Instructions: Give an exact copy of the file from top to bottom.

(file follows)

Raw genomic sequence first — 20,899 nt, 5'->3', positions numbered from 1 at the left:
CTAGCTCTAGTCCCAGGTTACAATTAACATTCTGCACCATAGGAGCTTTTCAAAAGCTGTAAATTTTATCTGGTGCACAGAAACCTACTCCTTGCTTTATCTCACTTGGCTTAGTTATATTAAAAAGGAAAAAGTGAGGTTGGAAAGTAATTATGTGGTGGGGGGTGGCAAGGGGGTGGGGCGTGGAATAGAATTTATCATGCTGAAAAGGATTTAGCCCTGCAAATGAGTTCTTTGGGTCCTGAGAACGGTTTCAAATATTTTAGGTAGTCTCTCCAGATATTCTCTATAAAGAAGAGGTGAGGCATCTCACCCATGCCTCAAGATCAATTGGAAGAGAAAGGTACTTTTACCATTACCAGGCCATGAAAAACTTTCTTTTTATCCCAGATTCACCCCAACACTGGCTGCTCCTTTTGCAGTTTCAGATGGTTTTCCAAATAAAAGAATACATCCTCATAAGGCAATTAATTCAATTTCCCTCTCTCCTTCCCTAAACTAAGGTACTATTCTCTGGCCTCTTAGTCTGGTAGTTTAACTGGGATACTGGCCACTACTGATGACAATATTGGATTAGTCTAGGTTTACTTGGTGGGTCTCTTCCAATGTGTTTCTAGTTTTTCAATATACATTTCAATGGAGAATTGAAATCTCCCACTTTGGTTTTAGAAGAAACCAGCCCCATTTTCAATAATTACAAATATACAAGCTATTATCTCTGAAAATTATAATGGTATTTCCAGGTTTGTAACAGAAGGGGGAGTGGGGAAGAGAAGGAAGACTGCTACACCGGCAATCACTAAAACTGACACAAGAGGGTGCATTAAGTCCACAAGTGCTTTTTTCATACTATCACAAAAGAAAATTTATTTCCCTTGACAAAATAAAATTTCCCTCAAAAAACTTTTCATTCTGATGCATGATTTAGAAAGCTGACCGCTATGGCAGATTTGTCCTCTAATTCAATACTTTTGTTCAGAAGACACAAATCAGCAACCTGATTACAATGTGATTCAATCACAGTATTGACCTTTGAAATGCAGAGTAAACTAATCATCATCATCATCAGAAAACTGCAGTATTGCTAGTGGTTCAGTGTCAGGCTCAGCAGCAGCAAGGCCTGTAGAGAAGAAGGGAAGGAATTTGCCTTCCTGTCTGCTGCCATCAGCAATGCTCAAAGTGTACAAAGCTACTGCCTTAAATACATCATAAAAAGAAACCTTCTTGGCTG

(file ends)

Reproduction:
Raw genomic sequence first — 20,899 nt, 5'->3', positions numbered from 1 at the left:
CTAGCTCTAGTCCCAGGTTACAATTAACATTCTGCACCATAGGAGCTTTTCAAAAGCTGTAAATTTTATCTGGTGCACAGAAACCTACTCCTTGCTTTATCTCACTTGGCTTAGTTATATTAAAAAGGAAAAAGTGAGGTTGGAAAGTAATTATGTGGTGGGGGGTGGCAAGGGGGTGGGGCGTGGAATAGAATTTATCATGCTGAAAAGGATTTAGCCCTGCAAATGAGTTCTTTGGGTCCTGAGAACGGTTTCAAATATTTTAGGTAGTCTCTCCAGATATTCTCTATAAAGAAGAGGTGAGGCATCTCACCCATGCCTCAAGATCAATTGGAAGAGAAAGGTACTTTTACCATTACCAGGCCATGAAAAACTTTCTTTTTATCCCAGATTCACCCCAACACTGGCTGCTCCTTTTGCAGTTTCAGATGGTTTTCCAAATAAAAGAATACATCCTCATAAGGCAATTAATTCAATTTCCCTCTCTCCTTCCCTAAACTAAGGTACTATTCTCTGGCCTCTTAGTCTGGTAGTTTAACTGGGATACTGGCCACTACTGATGACAATATTGGATTAGTCTAGGTTTACTTGGTGGGTCTCTTCCAATGTGTTTCTAGTTTTTCAATATACATTTCAATGGAGAATTGAAATCTCCCACTTTGGTTTTAGAAGAAACCAGCCCCATTTTCAATAATTACAAATATACAAGCTATTATCTCTGAAAATTATAATGGTATTTCCAGGTTTGTAACAGAAGGGGGAGTGGGGAAGAGAAGGAAGACTGCTACACCGGCAATCACTAAAACTGACACAAGAGGGTGCATTAAGTCCACAAGTGCTTTTTTCATACTATCACAAAAGAAAATTTATTTCCCTTGACAAAATAAAATTTCCCTCAAAAAACTTTTCATTCTGATGCATGATTTAGAAAGCTGACCGCTATGGCAGATTTGTCCTCTAATTCAATACTTTTGTTCAGAAGACACAAATCAGCAACCTGATTACAATGTGATTCAATCACAGTATTGACCTTTGAAATGCAGAGTAAACTAATCATCATCATCATCAGAAAACTGCAGTATTGCTAGTGGTTCAGTGTCAGGCTCAGCAGCAGCAAGGCCTGTAGAGAAGAAGGGAAGGAATTTGCCTTCCTGTCTGCTGCCATCAGCAATGCTCAAAGTGTACAAAGCTACTGCCTTAAATACATCATAAAAAGAAACCTTCTTGGCTG